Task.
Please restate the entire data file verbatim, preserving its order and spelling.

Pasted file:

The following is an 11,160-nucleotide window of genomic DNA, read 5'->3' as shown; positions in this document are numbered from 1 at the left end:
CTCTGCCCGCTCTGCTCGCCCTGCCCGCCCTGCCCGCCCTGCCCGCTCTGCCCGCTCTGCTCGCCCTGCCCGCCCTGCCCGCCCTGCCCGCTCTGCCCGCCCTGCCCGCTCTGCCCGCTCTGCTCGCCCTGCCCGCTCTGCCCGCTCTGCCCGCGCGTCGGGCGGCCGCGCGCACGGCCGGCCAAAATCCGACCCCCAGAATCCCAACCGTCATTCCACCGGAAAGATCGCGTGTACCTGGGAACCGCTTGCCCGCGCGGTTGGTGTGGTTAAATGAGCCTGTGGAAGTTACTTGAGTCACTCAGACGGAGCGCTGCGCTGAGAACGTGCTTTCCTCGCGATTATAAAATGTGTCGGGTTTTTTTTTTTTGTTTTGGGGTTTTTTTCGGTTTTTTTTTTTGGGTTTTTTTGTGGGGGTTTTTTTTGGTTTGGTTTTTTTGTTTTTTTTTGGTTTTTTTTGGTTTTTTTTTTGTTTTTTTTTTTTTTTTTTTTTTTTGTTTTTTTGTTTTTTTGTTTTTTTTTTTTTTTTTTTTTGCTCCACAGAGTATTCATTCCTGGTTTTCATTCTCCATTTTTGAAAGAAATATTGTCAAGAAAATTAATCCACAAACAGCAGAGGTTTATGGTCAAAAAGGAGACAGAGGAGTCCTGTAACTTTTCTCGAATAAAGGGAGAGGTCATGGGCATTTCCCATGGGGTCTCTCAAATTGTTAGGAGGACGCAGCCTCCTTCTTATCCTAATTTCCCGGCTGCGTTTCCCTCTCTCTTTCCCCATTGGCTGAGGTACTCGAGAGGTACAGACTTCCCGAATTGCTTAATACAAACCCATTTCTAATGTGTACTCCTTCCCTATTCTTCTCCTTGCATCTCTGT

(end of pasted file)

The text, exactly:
The following is an 11,160-nucleotide window of genomic DNA, read 5'->3' as shown; positions in this document are numbered from 1 at the left end:
CTCTGCCCGCTCTGCTCGCCCTGCCCGCCCTGCCCGCCCTGCCCGCTCTGCCCGCTCTGCTCGCCCTGCCCGCCCTGCCCGCCCTGCCCGCTCTGCCCGCCCTGCCCGCTCTGCCCGCTCTGCTCGCCCTGCCCGCTCTGCCCGCTCTGCCCGCGCGTCGGGCGGCCGCGCGCACGGCCGGCCAAAATCCGACCCCCAGAATCCCAACCGTCATTCCACCGGAAAGATCGCGTGTACCTGGGAACCGCTTGCCCGCGCGGTTGGTGTGGTTAAATGAGCCTGTGGAAGTTACTTGAGTCACTCAGACGGAGCGCTGCGCTGAGAACGTGCTTTCCTCGCGATTATAAAATGTGTCGGGTTTTTTTTTTTTGTTTTGGGGTTTTTTTCGGTTTTTTTTTTTGGGTTTTTTTGTGGGGGTTTTTTTTGGTTTGGTTTTTTTGTTTTTTTTTGGTTTTTTTTGGTTTTTTTTTTGTTTTTTTTTTTTTTTTTTTTTTTTGTTTTTTTGTTTTTTTGTTTTTTTTTTTTTTTTTTTTTGCTCCACAGAGTATTCATTCCTGGTTTTCATTCTCCATTTTTGAAAGAAATATTGTCAAGAAAATTAATCCACAAACAGCAGAGGTTTATGGTCAAAAAGGAGACAGAGGAGTCCTGTAACTTTTCTCGAATAAAGGGAGAGGTCATGGGCATTTCCCATGGGGTCTCTCAAATTGTTAGGAGGACGCAGCCTCCTTCTTATCCTAATTTCCCGGCTGCGTTTCCCTCTCTCTTTCCCCATTGGCTGAGGTACTCGAGAGGTACAGACTTCCCGAATTGCTTAATACAAACCCATTTCTAATGTGTACTCCTTCCCTATTCTTCTCCTTGCATCTCTGT